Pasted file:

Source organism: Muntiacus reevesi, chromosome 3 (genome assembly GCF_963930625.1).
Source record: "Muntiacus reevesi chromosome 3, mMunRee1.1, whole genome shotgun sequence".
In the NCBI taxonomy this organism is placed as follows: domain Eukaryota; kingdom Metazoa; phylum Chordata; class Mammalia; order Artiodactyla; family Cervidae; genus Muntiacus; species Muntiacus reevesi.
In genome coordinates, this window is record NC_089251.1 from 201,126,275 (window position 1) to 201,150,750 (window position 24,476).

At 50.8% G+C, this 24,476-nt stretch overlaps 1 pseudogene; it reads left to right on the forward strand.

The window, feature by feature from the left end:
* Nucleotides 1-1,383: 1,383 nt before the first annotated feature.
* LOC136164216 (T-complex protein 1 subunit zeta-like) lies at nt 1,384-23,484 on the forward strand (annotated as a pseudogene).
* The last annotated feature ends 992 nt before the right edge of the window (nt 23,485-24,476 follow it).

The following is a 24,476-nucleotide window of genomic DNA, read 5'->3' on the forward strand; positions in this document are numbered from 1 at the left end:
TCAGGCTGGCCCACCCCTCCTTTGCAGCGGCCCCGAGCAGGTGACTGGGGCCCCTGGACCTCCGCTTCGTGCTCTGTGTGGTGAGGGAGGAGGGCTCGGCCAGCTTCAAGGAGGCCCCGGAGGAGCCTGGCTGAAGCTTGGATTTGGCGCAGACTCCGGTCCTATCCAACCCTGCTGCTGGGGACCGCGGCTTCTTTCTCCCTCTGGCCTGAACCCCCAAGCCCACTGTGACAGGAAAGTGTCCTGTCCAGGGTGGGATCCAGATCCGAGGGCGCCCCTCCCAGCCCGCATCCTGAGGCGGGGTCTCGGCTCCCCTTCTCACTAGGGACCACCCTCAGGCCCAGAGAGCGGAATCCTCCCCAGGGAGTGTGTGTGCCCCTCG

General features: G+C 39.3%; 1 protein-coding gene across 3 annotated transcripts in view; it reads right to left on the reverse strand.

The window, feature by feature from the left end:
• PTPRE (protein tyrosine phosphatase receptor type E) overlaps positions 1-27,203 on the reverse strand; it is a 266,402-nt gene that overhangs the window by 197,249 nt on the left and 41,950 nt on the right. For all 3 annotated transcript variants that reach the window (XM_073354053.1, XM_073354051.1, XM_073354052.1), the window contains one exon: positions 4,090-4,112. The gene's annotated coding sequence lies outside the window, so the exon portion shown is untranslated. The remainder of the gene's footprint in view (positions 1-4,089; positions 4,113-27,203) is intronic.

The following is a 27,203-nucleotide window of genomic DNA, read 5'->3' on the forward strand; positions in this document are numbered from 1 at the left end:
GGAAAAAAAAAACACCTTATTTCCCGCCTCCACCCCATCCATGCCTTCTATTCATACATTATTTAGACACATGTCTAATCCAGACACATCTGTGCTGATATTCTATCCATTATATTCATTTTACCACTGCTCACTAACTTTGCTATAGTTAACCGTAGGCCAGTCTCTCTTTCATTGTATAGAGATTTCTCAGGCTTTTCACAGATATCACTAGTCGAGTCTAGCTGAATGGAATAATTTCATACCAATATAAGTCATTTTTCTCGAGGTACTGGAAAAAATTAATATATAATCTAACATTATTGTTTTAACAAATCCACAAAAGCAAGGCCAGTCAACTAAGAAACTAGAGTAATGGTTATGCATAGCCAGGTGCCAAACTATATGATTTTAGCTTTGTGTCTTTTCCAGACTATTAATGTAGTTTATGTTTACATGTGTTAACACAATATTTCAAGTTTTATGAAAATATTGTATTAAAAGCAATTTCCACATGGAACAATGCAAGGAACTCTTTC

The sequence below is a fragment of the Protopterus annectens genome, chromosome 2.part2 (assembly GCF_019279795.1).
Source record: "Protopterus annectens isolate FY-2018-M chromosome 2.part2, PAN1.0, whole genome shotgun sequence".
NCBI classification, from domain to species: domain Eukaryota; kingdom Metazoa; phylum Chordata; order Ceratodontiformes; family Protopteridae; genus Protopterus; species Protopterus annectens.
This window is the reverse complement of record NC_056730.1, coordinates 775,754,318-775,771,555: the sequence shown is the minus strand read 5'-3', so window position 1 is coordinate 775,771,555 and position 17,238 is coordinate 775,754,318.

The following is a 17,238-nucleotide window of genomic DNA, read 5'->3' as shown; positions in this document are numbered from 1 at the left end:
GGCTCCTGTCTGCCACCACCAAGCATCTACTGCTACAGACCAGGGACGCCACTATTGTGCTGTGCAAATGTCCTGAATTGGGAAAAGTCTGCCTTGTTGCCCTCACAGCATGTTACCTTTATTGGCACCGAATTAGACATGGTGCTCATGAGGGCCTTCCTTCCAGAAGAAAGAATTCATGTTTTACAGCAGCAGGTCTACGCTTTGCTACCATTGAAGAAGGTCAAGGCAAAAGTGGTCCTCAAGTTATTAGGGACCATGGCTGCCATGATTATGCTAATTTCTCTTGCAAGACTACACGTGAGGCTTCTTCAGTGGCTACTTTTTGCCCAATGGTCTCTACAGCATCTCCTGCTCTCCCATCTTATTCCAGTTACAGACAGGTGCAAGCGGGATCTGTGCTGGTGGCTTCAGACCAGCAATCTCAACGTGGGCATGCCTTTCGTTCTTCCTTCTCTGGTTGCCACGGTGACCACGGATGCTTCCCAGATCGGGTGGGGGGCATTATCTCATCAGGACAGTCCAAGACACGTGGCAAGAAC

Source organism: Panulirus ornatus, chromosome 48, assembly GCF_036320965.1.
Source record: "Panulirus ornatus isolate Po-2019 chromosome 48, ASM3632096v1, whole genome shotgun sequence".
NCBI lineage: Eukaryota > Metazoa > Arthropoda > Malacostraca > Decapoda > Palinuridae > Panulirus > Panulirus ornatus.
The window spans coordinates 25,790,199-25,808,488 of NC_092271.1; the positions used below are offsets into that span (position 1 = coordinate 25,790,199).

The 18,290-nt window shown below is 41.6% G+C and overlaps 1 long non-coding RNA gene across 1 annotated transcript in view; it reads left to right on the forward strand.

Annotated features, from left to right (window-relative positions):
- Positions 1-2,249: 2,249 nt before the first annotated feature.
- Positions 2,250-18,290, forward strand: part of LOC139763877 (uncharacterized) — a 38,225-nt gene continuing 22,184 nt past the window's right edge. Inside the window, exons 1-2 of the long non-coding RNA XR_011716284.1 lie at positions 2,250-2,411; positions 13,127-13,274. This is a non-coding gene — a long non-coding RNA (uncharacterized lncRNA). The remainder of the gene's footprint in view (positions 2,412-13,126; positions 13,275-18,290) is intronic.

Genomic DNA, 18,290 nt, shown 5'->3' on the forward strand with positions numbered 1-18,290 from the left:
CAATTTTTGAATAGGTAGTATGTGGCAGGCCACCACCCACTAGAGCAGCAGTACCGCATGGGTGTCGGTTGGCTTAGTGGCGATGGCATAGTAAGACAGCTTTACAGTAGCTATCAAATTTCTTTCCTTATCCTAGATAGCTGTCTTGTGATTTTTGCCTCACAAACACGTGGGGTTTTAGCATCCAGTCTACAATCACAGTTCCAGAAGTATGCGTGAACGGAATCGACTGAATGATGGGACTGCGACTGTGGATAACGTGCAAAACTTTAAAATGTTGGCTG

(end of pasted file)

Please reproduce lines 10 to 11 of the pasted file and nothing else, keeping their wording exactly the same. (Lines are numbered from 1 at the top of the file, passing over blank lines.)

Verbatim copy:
The following is a 24,476-nucleotide window of genomic DNA, read 5'->3' on the forward strand; positions in this document are numbered from 1 at the left end:
TCAGGCTGGCCCACCCCTCCTTTGCAGCGGCCCCGAGCAGGTGACTGGGGCCCCTGGACCTCCGCTTCGTGCTCTGTGTGGTGAGGGAGGAGGGCTCGGCCAGCTTCAAGGAGGCCCCGGAGGAGCCTGGCTGAAGCTTGGATTTGGCGCAGACTCCGGTCCTATCCAACCCTGCTGCTGGGGACCGCGGCTTCTTTCTCCCTCTGGCCTGAACCCCCAAGCCCACTGTGACAGGAAAGTGTCCTGTCCAGGGTGGGATCCAGATCCGAGGGCGCCCCTCCCAGCCCGCATCCTGAGGCGGGGTCTCGGCTCCCCTTCTCACTAGGGACCACCCTCAGGCCCAGAGAGCGGAATCCTCCCCAGGGAGTGTGTGTGCCCCTCG